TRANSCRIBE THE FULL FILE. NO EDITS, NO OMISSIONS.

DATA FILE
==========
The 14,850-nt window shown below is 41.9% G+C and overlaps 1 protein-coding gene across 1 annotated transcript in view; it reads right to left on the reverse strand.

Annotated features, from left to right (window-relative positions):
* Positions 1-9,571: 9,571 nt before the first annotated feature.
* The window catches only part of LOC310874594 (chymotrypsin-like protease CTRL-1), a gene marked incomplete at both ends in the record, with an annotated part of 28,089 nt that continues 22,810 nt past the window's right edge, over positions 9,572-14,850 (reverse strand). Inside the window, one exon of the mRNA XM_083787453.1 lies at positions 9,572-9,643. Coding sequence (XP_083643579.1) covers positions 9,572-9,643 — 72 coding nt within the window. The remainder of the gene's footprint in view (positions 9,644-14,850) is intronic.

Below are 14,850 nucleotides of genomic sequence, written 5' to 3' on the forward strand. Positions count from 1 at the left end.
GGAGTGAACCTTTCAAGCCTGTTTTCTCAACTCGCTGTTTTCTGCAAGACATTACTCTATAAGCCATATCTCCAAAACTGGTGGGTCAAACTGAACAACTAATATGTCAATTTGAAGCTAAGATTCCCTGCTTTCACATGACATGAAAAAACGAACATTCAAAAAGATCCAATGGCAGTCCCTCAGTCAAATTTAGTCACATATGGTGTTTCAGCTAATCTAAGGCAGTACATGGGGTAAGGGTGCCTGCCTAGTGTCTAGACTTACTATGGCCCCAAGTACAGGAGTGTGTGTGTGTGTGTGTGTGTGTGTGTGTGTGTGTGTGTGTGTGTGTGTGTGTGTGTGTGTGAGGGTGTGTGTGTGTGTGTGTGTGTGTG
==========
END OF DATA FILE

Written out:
The 14,850-nt window shown below is 41.9% G+C and overlaps 1 protein-coding gene across 1 annotated transcript in view; it reads right to left on the reverse strand.

Annotated features, from left to right (window-relative positions):
* Positions 1-9,571: 9,571 nt before the first annotated feature.
* The window catches only part of LOC310874594 (chymotrypsin-like protease CTRL-1), a gene marked incomplete at both ends in the record, with an annotated part of 28,089 nt that continues 22,810 nt past the window's right edge, over positions 9,572-14,850 (reverse strand). Inside the window, one exon of the mRNA XM_083787453.1 lies at positions 9,572-9,643. Coding sequence (XP_083643579.1) covers positions 9,572-9,643 — 72 coding nt within the window. The remainder of the gene's footprint in view (positions 9,644-14,850) is intronic.

Below are 14,850 nucleotides of genomic sequence, written 5' to 3' on the forward strand. Positions count from 1 at the left end.
GGAGTGAACCTTTCAAGCCTGTTTTCTCAACTCGCTGTTTTCTGCAAGACATTACTCTATAAGCCATATCTCCAAAACTGGTGGGTCAAACTGAACAACTAATATGTCAATTTGAAGCTAAGATTCCCTGCTTTCACATGACATGAAAAAACGAACATTCAAAAAGATCCAATGGCAGTCCCTCAGTCAAATTTAGTCACATATGGTGTTTCAGCTAATCTAAGGCAGTACATGGGGTAAGGGTGCCTGCCTAGTGTCTAGACTTACTATGGCCCCAAGTACAGGAGTGTGTGTGTGTGTGTGTGTGTGTGTGTGTGTGTGTGTGTGTGTGTGTGTGTGTGTGTGTGTGAGGGTGTGTGTGTGTGTGTGTGTGTGTG